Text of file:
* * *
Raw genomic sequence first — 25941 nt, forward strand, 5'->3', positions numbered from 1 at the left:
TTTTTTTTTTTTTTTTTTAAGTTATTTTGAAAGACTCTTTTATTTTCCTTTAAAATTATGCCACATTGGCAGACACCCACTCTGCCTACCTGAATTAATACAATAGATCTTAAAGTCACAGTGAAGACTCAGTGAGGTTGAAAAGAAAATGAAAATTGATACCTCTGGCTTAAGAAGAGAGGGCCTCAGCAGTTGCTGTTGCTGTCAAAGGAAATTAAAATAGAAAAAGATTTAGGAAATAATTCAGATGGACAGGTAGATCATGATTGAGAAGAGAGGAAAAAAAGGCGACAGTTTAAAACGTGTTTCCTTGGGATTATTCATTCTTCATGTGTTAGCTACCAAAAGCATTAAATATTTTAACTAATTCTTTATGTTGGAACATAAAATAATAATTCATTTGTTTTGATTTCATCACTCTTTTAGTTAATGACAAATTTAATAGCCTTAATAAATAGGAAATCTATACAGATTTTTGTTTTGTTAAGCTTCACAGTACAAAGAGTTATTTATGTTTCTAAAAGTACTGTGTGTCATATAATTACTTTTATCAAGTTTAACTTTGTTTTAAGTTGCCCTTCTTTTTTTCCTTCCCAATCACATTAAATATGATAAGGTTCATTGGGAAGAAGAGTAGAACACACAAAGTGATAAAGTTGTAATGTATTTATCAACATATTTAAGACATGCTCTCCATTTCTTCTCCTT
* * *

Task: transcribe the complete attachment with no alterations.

Raw genomic sequence first — 25941 nt, forward strand, 5'->3', positions numbered from 1 at the left:
TTTTTTTTTTTTTTTTTTAAGTTATTTTGAAAGACTCTTTTATTTTCCTTTAAAATTATGCCACATTGGCAGACACCCACTCTGCCTACCTGAATTAATACAATAGATCTTAAAGTCACAGTGAAGACTCAGTGAGGTTGAAAAGAAAATGAAAATTGATACCTCTGGCTTAAGAAGAGAGGGCCTCAGCAGTTGCTGTTGCTGTCAAAGGAAATTAAAATAGAAAAAGATTTAGGAAATAATTCAGATGGACAGGTAGATCATGATTGAGAAGAGAGGAAAAAAAGGCGACAGTTTAAAACGTGTTTCCTTGGGATTATTCATTCTTCATGTGTTAGCTACCAAAAGCATTAAATATTTTAACTAATTCTTTATGTTGGAACATAAAATAATAATTCATTTGTTTTGATTTCATCACTCTTTTAGTTAATGACAAATTTAATAGCCTTAATAAATAGGAAATCTATACAGATTTTTGTTTTGTTAAGCTTCACAGTACAAAGAGTTATTTATGTTTCTAAAAGTACTGTGTGTCATATAATTACTTTTATCAAGTTTAACTTTGTTTTAAGTTGCCCTTCTTTTTTTCCTTCCCAATCACATTAAATATGATAAGGTTCATTGGGAAGAAGAGTAGAACACACAAAGTGATAAAGTTGTAATGTATTTATCAACATATTTAAGACATGCTCTCCATTTCTTCTCCTT